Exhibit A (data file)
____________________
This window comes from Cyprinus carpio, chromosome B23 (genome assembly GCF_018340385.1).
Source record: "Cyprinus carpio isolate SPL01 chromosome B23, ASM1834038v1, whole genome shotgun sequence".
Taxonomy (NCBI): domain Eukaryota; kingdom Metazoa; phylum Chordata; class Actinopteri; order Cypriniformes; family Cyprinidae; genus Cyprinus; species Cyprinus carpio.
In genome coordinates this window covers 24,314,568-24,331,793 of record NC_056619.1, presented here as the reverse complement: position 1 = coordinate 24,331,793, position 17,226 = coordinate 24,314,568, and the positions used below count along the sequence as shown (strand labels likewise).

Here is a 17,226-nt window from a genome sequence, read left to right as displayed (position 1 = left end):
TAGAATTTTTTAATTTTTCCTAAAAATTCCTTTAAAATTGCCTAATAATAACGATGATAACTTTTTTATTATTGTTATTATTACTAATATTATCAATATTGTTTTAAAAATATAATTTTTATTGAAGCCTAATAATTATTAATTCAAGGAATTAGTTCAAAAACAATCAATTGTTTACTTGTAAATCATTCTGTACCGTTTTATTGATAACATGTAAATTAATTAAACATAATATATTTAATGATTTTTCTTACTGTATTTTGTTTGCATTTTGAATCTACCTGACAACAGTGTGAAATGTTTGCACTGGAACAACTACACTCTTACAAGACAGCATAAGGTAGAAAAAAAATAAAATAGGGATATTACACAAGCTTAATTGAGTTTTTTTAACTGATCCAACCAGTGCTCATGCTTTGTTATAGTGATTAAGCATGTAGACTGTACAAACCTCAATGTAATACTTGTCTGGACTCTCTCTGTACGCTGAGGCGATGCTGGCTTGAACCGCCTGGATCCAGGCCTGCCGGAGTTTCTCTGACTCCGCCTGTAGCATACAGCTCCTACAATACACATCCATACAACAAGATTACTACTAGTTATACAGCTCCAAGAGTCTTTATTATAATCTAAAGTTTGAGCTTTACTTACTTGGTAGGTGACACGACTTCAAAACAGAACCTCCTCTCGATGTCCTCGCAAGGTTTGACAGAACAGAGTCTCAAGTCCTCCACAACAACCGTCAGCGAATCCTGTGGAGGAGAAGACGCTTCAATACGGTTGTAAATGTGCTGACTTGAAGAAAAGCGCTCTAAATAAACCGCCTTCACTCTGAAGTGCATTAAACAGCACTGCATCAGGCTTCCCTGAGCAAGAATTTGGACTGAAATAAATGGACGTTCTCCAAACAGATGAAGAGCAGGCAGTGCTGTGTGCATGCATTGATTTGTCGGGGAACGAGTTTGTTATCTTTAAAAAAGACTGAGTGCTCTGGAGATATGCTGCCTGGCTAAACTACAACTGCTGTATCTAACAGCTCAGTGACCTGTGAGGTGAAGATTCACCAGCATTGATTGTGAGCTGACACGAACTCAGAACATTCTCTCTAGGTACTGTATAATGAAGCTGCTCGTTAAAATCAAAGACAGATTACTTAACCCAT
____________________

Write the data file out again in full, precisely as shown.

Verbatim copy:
This window comes from Cyprinus carpio, chromosome B23 (genome assembly GCF_018340385.1).
Source record: "Cyprinus carpio isolate SPL01 chromosome B23, ASM1834038v1, whole genome shotgun sequence".
Taxonomy (NCBI): domain Eukaryota; kingdom Metazoa; phylum Chordata; class Actinopteri; order Cypriniformes; family Cyprinidae; genus Cyprinus; species Cyprinus carpio.
In genome coordinates this window covers 24,314,568-24,331,793 of record NC_056619.1, presented here as the reverse complement: position 1 = coordinate 24,331,793, position 17,226 = coordinate 24,314,568, and the positions used below count along the sequence as shown (strand labels likewise).

Here is a 17,226-nt window from a genome sequence, read left to right as displayed (position 1 = left end):
TAGAATTTTTTAATTTTTCCTAAAAATTCCTTTAAAATTGCCTAATAATAACGATGATAACTTTTTTATTATTGTTATTATTACTAATATTATCAATATTGTTTTAAAAATATAATTTTTATTGAAGCCTAATAATTATTAATTCAAGGAATTAGTTCAAAAACAATCAATTGTTTACTTGTAAATCATTCTGTACCGTTTTATTGATAACATGTAAATTAATTAAACATAATATATTTAATGATTTTTCTTACTGTATTTTGTTTGCATTTTGAATCTACCTGACAACAGTGTGAAATGTTTGCACTGGAACAACTACACTCTTACAAGACAGCATAAGGTAGAAAAAAAATAAAATAGGGATATTACACAAGCTTAATTGAGTTTTTTTAACTGATCCAACCAGTGCTCATGCTTTGTTATAGTGATTAAGCATGTAGACTGTACAAACCTCAATGTAATACTTGTCTGGACTCTCTCTGTACGCTGAGGCGATGCTGGCTTGAACCGCCTGGATCCAGGCCTGCCGGAGTTTCTCTGACTCCGCCTGTAGCATACAGCTCCTACAATACACATCCATACAACAAGATTACTACTAGTTATACAGCTCCAAGAGTCTTTATTATAATCTAAAGTTTGAGCTTTACTTACTTGGTAGGTGACACGACTTCAAAACAGAACCTCCTCTCGATGTCCTCGCAAGGTTTGACAGAACAGAGTCTCAAGTCCTCCACAACAACCGTCAGCGAATCCTGTGGAGGAGAAGACGCTTCAATACGGTTGTAAATGTGCTGACTTGAAGAAAAGCGCTCTAAATAAACCGCCTTCACTCTGAAGTGCATTAAACAGCACTGCATCAGGCTTCCCTGAGCAAGAATTTGGACTGAAATAAATGGACGTTCTCCAAACAGATGAAGAGCAGGCAGTGCTGTGTGCATGCATTGATTTGTCGGGGAACGAGTTTGTTATCTTTAAAAAAGACTGAGTGCTCTGGAGATATGCTGCCTGGCTAAACTACAACTGCTGTATCTAACAGCTCAGTGACCTGTGAGGTGAAGATTCACCAGCATTGATTGTGAGCTGACACGAACTCAGAACATTCTCTCTAGGTACTGTATAATGAAGCTGCTCGTTAAAATCAAAGACAGATTACTTAACCCAT